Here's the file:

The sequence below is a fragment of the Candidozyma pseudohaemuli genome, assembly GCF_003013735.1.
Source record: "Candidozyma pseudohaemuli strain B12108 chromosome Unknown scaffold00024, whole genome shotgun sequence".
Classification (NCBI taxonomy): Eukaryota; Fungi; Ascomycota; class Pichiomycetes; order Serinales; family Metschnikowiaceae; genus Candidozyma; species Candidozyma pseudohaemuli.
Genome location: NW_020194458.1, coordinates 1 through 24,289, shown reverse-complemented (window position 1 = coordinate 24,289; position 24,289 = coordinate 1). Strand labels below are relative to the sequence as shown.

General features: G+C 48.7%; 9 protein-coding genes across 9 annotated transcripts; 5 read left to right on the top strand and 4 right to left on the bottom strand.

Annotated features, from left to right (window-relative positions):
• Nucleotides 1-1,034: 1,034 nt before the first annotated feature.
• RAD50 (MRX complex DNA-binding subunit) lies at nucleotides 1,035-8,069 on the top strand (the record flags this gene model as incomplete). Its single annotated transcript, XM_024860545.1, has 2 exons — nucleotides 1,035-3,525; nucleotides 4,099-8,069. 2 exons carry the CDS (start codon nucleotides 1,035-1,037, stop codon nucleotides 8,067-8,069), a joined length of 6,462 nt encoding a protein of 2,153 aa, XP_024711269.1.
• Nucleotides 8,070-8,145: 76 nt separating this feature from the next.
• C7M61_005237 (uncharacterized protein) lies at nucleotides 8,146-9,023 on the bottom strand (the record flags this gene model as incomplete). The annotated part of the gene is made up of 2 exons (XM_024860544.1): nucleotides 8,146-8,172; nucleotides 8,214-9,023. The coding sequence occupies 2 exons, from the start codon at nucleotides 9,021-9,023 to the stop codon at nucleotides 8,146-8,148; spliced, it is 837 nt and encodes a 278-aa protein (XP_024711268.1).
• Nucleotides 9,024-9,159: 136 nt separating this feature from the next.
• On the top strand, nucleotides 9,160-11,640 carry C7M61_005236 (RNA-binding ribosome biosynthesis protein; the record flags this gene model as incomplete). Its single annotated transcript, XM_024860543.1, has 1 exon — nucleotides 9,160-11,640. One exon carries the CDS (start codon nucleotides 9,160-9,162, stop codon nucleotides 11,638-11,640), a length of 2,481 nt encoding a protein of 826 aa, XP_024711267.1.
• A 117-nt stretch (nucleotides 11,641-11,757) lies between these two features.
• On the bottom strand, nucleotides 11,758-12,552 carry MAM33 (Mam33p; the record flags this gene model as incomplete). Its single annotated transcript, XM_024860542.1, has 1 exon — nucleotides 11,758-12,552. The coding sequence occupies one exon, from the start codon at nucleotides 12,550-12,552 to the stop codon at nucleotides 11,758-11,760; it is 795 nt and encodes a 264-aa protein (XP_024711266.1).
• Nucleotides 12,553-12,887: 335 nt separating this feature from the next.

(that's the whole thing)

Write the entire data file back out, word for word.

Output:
The sequence below is a fragment of the Candidozyma pseudohaemuli genome, assembly GCF_003013735.1.
Source record: "Candidozyma pseudohaemuli strain B12108 chromosome Unknown scaffold00024, whole genome shotgun sequence".
Classification (NCBI taxonomy): Eukaryota; Fungi; Ascomycota; class Pichiomycetes; order Serinales; family Metschnikowiaceae; genus Candidozyma; species Candidozyma pseudohaemuli.
Genome location: NW_020194458.1, coordinates 1 through 24,289, shown reverse-complemented (window position 1 = coordinate 24,289; position 24,289 = coordinate 1). Strand labels below are relative to the sequence as shown.

General features: G+C 48.7%; 9 protein-coding genes across 9 annotated transcripts; 5 read left to right on the top strand and 4 right to left on the bottom strand.

Annotated features, from left to right (window-relative positions):
• Nucleotides 1-1,034: 1,034 nt before the first annotated feature.
• RAD50 (MRX complex DNA-binding subunit) lies at nucleotides 1,035-8,069 on the top strand (the record flags this gene model as incomplete). Its single annotated transcript, XM_024860545.1, has 2 exons — nucleotides 1,035-3,525; nucleotides 4,099-8,069. 2 exons carry the CDS (start codon nucleotides 1,035-1,037, stop codon nucleotides 8,067-8,069), a joined length of 6,462 nt encoding a protein of 2,153 aa, XP_024711269.1.
• Nucleotides 8,070-8,145: 76 nt separating this feature from the next.
• C7M61_005237 (uncharacterized protein) lies at nucleotides 8,146-9,023 on the bottom strand (the record flags this gene model as incomplete). The annotated part of the gene is made up of 2 exons (XM_024860544.1): nucleotides 8,146-8,172; nucleotides 8,214-9,023. The coding sequence occupies 2 exons, from the start codon at nucleotides 9,021-9,023 to the stop codon at nucleotides 8,146-8,148; spliced, it is 837 nt and encodes a 278-aa protein (XP_024711268.1).
• Nucleotides 9,024-9,159: 136 nt separating this feature from the next.
• On the top strand, nucleotides 9,160-11,640 carry C7M61_005236 (RNA-binding ribosome biosynthesis protein; the record flags this gene model as incomplete). Its single annotated transcript, XM_024860543.1, has 1 exon — nucleotides 9,160-11,640. One exon carries the CDS (start codon nucleotides 9,160-9,162, stop codon nucleotides 11,638-11,640), a length of 2,481 nt encoding a protein of 826 aa, XP_024711267.1.
• A 117-nt stretch (nucleotides 11,641-11,757) lies between these two features.
• On the bottom strand, nucleotides 11,758-12,552 carry MAM33 (Mam33p; the record flags this gene model as incomplete). Its single annotated transcript, XM_024860542.1, has 1 exon — nucleotides 11,758-12,552. The coding sequence occupies one exon, from the start codon at nucleotides 12,550-12,552 to the stop codon at nucleotides 11,758-11,760; it is 795 nt and encodes a 264-aa protein (XP_024711266.1).
• Nucleotides 12,553-12,887: 335 nt separating this feature from the next.